During research for my forthcoming book I stumbled across a hand produced notebook that had been compiled by students in the community where I grew up. Within its pages were notes from the community secretary describing a meeting that took place among leaders during the community’s inception. In that meeting it was agreed that no Pagan holidays would be recognized or publicized. And with that declaration I was unaware of Christmas, never knew of Halloween and its Trick-or-Treating, did not hand out Valentine’s cards and did not gather Easter Eggs in the spring.
Living in this closed community I had no idea when I was young how the rest of the world lived or what outsiders celebrated. Due to the continual efforts of members in our community, our Zion on the hill became a magnet for others who wanted to experience our clandestine lifestyle. As more people moved into the community they brought with them their worldly ways, and some refused to give up what they brought with them. They brought their ideas, traditions and celebrations.
Although our founding fathers were firmly against the celebration of any Pagan holidays and traditions, some of the newer members refused to give up their worldly celebrations. Christmas, Valentine’s Day and Easter, although not celebrated openly, were secretly celebrated in individual family’s homes. When many children began arriving at school with new toys and new clothes for Christmas, I was devastated, as were my brothers and sisters. Feeling the pressure, and not wanting us to be completely left out, my parents gave into pressure, and we created a gift-giving tradition of our own.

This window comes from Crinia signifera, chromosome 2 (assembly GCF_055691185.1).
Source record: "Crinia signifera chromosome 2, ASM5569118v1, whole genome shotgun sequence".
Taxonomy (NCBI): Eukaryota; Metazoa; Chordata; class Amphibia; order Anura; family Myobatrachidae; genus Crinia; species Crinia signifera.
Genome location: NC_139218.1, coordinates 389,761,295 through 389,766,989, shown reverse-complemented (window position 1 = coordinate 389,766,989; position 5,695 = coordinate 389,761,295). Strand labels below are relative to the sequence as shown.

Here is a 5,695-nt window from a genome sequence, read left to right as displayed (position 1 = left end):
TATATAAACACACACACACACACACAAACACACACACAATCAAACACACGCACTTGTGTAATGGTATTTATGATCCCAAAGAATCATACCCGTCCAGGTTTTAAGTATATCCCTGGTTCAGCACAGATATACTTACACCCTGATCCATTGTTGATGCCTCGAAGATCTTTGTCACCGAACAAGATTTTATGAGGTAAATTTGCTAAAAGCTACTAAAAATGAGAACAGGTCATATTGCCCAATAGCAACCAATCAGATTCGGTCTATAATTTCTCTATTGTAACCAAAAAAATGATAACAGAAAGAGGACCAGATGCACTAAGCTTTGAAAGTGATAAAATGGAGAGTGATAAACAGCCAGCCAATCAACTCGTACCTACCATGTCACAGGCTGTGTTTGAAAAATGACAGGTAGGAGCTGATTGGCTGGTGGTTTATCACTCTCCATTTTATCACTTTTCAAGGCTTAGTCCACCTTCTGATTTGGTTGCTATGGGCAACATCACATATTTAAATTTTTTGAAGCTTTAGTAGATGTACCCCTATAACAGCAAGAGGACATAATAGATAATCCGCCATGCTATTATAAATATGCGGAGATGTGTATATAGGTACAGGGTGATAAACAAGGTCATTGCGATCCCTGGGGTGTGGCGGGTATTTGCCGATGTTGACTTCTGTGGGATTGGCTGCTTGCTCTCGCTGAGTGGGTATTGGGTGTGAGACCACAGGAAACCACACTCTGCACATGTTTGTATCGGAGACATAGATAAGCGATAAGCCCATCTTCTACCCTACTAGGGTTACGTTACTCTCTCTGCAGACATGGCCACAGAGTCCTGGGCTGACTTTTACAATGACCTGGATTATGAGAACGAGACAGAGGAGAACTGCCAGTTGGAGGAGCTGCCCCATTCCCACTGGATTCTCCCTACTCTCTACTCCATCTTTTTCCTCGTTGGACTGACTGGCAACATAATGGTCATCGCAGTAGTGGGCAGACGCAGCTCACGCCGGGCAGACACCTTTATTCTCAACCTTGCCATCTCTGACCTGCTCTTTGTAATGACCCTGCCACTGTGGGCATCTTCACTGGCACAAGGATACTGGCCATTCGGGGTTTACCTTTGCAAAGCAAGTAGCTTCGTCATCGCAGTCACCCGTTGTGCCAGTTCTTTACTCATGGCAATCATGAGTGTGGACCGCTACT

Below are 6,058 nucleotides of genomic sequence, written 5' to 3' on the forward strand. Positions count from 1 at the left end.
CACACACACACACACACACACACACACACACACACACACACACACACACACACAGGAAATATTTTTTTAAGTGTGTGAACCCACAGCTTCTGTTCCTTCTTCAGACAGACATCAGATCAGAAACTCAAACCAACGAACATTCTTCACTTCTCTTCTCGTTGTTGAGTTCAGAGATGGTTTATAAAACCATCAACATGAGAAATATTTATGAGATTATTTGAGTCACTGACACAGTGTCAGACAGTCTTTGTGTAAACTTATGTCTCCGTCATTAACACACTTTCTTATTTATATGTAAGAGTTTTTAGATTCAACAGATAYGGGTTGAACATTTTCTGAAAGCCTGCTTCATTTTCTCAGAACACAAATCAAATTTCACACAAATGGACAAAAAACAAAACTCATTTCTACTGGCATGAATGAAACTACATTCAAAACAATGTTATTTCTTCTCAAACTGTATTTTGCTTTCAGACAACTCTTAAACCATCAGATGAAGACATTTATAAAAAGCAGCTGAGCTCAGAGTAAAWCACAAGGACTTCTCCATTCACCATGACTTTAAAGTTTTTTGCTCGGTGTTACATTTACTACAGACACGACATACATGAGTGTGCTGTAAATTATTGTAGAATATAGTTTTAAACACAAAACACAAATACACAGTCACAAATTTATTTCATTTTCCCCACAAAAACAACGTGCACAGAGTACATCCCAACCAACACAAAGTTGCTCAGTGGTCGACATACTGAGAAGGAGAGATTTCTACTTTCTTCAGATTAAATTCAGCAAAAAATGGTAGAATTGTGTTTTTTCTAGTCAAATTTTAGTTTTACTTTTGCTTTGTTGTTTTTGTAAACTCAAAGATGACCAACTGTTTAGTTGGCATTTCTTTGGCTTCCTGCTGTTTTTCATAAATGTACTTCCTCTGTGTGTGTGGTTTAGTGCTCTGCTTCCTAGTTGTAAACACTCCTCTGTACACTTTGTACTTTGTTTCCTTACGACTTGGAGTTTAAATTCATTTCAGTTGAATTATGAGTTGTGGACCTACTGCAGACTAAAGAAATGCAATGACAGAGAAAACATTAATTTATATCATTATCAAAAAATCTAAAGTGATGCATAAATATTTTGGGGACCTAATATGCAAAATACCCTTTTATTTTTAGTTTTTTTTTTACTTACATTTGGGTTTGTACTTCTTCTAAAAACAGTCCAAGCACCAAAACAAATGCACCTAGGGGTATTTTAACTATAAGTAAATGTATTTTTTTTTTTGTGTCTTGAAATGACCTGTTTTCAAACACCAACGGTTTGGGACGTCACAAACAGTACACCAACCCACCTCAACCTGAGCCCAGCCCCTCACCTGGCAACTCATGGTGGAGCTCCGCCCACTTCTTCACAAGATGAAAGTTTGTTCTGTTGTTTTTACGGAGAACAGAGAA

Every New Year’s Eve we had a celebration that rivaled that of any neighbor. My mother’s handmade doughnuts and Chex party mix were the talk of every kid in town. After the children were sound asleep, my father placed a box the size of a refrigerator on the center of our living room floor. My parents filled the box with gifts for their many children. Nothing extravagant of course, with a dozen mouths to feed money was in short supply. The gifts were nothing more than the necessities of clothing, and each of us received one toy. New Year’s morning we all woke up with the exuberance of any child at Christmas to unwrap the treasures that await us in the “big box.” New Year’s Day was always the biggest day of the year in our house.